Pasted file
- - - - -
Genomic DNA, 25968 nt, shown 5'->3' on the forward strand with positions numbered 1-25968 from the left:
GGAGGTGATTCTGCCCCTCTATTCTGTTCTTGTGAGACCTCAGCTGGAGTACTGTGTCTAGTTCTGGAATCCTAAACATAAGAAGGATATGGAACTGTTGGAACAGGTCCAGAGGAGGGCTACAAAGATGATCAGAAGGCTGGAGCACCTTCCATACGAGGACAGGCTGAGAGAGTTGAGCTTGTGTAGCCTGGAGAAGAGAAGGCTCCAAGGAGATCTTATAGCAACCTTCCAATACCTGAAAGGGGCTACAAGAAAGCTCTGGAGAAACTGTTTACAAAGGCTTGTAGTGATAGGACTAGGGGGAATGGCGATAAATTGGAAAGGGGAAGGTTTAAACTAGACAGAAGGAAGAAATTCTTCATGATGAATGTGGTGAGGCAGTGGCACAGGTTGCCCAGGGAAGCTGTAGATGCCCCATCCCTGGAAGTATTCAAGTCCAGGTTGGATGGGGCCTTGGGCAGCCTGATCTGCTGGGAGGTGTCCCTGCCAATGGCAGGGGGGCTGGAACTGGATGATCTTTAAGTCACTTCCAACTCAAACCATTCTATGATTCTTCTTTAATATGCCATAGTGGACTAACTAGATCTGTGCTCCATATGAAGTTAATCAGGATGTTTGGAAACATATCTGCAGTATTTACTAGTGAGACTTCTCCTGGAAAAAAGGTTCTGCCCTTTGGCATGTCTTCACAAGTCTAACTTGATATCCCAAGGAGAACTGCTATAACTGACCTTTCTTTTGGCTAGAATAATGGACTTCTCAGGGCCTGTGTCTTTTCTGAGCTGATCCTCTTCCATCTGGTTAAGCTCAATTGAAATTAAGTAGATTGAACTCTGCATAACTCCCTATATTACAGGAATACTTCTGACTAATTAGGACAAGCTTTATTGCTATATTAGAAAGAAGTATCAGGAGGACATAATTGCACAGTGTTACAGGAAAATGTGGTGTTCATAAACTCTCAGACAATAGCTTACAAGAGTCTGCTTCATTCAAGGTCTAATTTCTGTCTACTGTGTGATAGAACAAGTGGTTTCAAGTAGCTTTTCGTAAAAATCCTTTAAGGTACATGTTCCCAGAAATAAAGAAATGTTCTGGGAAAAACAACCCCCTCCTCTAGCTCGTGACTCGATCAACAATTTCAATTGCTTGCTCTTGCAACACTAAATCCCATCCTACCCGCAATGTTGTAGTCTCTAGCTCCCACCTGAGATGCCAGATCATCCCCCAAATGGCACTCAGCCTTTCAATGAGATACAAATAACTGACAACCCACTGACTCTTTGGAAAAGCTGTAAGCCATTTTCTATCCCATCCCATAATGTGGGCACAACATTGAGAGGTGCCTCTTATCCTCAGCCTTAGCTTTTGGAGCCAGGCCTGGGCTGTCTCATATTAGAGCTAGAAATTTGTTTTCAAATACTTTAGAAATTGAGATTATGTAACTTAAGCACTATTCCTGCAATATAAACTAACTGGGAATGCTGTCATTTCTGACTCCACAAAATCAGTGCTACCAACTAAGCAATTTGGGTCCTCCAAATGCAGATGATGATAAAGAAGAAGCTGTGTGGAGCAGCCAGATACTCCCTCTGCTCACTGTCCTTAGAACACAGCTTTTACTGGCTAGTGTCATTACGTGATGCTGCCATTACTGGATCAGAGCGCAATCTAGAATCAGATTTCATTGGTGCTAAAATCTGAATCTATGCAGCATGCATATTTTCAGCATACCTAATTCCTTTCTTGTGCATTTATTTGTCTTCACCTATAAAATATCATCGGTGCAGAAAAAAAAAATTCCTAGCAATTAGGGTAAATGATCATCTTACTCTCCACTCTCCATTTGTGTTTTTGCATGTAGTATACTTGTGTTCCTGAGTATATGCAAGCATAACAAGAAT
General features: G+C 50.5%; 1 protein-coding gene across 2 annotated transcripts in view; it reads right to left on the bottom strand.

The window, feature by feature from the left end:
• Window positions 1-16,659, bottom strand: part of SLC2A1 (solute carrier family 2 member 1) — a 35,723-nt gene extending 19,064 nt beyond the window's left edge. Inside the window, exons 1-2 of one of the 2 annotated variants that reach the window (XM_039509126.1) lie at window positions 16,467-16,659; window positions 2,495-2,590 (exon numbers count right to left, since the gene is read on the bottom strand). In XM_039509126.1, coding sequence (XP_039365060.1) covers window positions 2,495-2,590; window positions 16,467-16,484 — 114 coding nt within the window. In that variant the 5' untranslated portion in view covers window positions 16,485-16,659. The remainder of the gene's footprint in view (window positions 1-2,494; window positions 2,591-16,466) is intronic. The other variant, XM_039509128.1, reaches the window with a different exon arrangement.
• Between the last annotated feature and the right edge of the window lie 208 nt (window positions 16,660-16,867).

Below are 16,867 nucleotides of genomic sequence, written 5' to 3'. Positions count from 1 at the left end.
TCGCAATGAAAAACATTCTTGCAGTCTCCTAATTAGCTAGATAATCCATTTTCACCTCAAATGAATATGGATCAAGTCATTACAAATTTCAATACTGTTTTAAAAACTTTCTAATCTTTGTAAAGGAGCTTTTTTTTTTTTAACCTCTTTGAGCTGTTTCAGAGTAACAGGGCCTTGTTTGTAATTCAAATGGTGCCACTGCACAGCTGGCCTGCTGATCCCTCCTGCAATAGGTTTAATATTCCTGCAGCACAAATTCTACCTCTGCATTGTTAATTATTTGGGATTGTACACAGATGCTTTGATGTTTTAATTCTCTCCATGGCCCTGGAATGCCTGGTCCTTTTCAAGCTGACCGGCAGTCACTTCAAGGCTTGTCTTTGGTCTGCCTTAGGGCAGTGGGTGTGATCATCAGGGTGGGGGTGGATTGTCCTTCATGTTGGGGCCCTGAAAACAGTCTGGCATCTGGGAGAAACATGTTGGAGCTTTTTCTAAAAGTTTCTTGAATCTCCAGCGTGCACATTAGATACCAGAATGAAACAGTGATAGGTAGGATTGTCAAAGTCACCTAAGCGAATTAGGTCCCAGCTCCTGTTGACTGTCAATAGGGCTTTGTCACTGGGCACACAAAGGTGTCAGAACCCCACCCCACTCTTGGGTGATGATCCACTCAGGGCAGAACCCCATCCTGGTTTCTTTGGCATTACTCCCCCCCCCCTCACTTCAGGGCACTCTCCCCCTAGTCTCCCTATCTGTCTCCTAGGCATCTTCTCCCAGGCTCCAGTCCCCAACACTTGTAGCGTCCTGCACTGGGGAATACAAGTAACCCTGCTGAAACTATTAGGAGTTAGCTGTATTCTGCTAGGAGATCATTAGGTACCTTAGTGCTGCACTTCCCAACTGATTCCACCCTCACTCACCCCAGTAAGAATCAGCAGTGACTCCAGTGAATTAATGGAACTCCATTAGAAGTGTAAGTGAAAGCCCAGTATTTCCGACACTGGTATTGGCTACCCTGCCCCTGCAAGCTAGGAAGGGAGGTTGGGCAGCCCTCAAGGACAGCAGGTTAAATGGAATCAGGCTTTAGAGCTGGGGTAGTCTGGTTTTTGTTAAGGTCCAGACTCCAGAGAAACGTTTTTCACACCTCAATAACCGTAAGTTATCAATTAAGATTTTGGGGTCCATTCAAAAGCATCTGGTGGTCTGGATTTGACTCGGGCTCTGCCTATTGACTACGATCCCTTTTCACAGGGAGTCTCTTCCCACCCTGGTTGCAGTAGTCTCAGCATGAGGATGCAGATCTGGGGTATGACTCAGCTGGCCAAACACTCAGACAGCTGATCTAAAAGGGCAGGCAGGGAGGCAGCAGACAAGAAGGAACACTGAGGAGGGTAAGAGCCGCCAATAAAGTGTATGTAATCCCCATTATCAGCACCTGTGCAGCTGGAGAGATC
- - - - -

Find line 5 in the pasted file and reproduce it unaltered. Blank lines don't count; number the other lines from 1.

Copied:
• Window positions 1-16,659, bottom strand: part of SLC2A1 (solute carrier family 2 member 1) — a 35,723-nt gene extending 19,064 nt beyond the window's left edge. Inside the window, exons 1-2 of one of the 2 annotated variants that reach the window (XM_039509126.1) lie at window positions 16,467-16,659; window positions 2,495-2,590 (exon numbers count right to left, since the gene is read on the bottom strand). In XM_039509126.1, coding sequence (XP_039365060.1) covers window positions 2,495-2,590; window positions 16,467-16,484 — 114 coding nt within the window. In that variant the 5' untranslated portion in view covers window positions 16,485-16,659. The remainder of the gene's footprint in view (window positions 1-2,494; window positions 2,591-16,466) is intronic. The other variant, XM_039509128.1, reaches the window with a different exon arrangement.